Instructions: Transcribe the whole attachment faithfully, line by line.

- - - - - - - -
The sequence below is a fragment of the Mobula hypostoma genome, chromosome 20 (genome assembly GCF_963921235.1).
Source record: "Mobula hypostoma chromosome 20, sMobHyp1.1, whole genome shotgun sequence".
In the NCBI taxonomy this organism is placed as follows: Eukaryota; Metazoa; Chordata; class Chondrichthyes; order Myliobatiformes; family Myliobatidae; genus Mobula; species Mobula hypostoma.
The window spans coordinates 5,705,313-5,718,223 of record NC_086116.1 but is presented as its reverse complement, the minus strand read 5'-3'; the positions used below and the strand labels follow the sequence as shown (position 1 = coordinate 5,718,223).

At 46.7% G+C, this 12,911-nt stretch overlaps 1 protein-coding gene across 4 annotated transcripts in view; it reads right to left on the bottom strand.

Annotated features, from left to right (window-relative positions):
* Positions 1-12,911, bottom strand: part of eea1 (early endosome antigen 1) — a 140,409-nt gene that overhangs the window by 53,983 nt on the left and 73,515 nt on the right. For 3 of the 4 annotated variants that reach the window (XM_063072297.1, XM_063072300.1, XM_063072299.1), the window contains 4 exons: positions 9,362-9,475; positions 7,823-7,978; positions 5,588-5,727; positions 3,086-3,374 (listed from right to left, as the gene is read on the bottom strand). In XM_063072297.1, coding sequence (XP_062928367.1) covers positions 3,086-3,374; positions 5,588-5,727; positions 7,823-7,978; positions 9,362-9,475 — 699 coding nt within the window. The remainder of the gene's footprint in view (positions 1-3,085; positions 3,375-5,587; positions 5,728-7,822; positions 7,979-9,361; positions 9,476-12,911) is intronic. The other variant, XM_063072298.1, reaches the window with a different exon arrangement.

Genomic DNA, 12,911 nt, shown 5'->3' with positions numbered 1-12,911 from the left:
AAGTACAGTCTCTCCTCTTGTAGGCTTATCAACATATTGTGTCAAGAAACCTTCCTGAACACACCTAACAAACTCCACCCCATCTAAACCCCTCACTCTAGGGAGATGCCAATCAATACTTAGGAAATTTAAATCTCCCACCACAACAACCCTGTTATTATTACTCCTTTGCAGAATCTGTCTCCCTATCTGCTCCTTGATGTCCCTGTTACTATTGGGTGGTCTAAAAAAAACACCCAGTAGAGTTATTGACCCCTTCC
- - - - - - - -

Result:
The sequence below is a fragment of the Mobula hypostoma genome, chromosome 20 (genome assembly GCF_963921235.1).
Source record: "Mobula hypostoma chromosome 20, sMobHyp1.1, whole genome shotgun sequence".
In the NCBI taxonomy this organism is placed as follows: Eukaryota; Metazoa; Chordata; class Chondrichthyes; order Myliobatiformes; family Myliobatidae; genus Mobula; species Mobula hypostoma.
The window spans coordinates 5,705,313-5,718,223 of record NC_086116.1 but is presented as its reverse complement, the minus strand read 5'-3'; the positions used below and the strand labels follow the sequence as shown (position 1 = coordinate 5,718,223).

At 46.7% G+C, this 12,911-nt stretch overlaps 1 protein-coding gene across 4 annotated transcripts in view; it reads right to left on the bottom strand.

Annotated features, from left to right (window-relative positions):
* Positions 1-12,911, bottom strand: part of eea1 (early endosome antigen 1) — a 140,409-nt gene that overhangs the window by 53,983 nt on the left and 73,515 nt on the right. For 3 of the 4 annotated variants that reach the window (XM_063072297.1, XM_063072300.1, XM_063072299.1), the window contains 4 exons: positions 9,362-9,475; positions 7,823-7,978; positions 5,588-5,727; positions 3,086-3,374 (listed from right to left, as the gene is read on the bottom strand). In XM_063072297.1, coding sequence (XP_062928367.1) covers positions 3,086-3,374; positions 5,588-5,727; positions 7,823-7,978; positions 9,362-9,475 — 699 coding nt within the window. The remainder of the gene's footprint in view (positions 1-3,085; positions 3,375-5,587; positions 5,728-7,822; positions 7,979-9,361; positions 9,476-12,911) is intronic. The other variant, XM_063072298.1, reaches the window with a different exon arrangement.

Genomic DNA, 12,911 nt, shown 5'->3' with positions numbered 1-12,911 from the left:
AAGTACAGTCTCTCCTCTTGTAGGCTTATCAACATATTGTGTCAAGAAACCTTCCTGAACACACCTAACAAACTCCACCCCATCTAAACCCCTCACTCTAGGGAGATGCCAATCAATACTTAGGAAATTTAAATCTCCCACCACAACAACCCTGTTATTATTACTCCTTTGCAGAATCTGTCTCCCTATCTGCTCCTTGATGTCCCTGTTACTATTGGGTGGTCTAAAAAAAACACCCAGTAGAGTTATTGACCCCTTCC